Any business in Canada that is part of the food, pharmaceutical or dietary supplement manufacturing process needs to be familiar with Canadian Good Manufacturing Practices (GMP). Failure to comply with the GMP protocol could result in actions such as recalls, seizure or forfeiture of products, and revocation of licenses, all of which could have serious financial repercussions and disrupt production.
GMP is a pillar of the quality assurance process that seeks to ensure that products are manufactured in a consistent manner that meets or exceeds mandated safety and quality standards.
The basic components of GMP boil down to what's often referred to as “the five P's." These are premises, people, products, processes and procedures.
- Premises: The facility must be clean, organized and set up in a way that prevents cross-contamination.
- People: Staff must be properly trained, with clearly defined roles and responsibilities.
- Products: Detailed specifications for raw materials and other components must be established and recorded.
- Processes: Critical steps must be specifically defined, consistent and well-documented.
- Procedures: Documentation must be available, and there must be a process for monitoring to ensure all processes are followed.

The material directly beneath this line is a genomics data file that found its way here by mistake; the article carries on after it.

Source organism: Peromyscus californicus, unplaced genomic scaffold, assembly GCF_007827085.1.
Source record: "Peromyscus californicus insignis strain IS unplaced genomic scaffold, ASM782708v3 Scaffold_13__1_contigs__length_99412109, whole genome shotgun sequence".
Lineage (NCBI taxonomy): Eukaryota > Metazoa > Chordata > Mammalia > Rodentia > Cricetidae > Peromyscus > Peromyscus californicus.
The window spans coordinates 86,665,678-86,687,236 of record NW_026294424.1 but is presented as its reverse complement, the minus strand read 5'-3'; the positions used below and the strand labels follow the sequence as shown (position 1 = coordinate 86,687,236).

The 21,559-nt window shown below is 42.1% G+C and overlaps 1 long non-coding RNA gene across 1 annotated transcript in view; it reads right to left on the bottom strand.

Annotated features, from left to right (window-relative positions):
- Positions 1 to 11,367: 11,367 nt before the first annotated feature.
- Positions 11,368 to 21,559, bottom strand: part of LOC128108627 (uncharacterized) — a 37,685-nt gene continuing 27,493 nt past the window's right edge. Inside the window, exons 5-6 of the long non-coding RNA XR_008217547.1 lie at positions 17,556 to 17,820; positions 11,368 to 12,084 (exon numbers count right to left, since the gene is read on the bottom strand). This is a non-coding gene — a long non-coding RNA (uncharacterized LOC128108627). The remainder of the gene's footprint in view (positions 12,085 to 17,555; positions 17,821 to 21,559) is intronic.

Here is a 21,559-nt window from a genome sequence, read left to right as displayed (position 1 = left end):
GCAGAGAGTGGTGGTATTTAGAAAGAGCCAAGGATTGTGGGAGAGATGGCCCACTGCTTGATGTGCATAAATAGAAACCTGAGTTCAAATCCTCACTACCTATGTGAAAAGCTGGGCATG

What are current Good Manufacturing Practices?
Good Manufacturing Practices is a set of formal, well-defined regulations established and overseen by Health Canada, the public health branch of the federal government of Canada. Health Canada provides comprehensive information about GMP, including the latest updates and guidelines to help businesses ensure they are in compliance.1
The agency also conducts inspections to verify that companies comply with these rules. Compliance with GMP regulations is required in order to get and maintain a required establishment or manufacturing license.
Basic GMP guidelines
GMP guidelines are detailed and complex and have specific elements that relate to certain operations or business categories. But there are some basic principles of GMP that are applicable to every operation.
- Quality assurance. Manufacturing and inspection processes must be clearly established, documented, and followed. Strict enforcement of GMP standards must be maintained at all times.
- Monitoring and evaluation. A routine review and assessment process must be implemented and followed. Formal quality standards must be established to ensure consistent production. Inspections must be conducted regularly to maintain quality control standards.
- Clean and safe facilities. A safe, hygienic environment is essential to prevent any type of contamination that could create a health hazard. Sanitation guidelines also dictate the proper disposal procedures for waste materials.
- Storage and handling of raw materials. Many of the products used in food or drug manufacturing are sensitive or perishable, and must be handled according to safety standards that prevent them from being compromised or negatively affected in any way.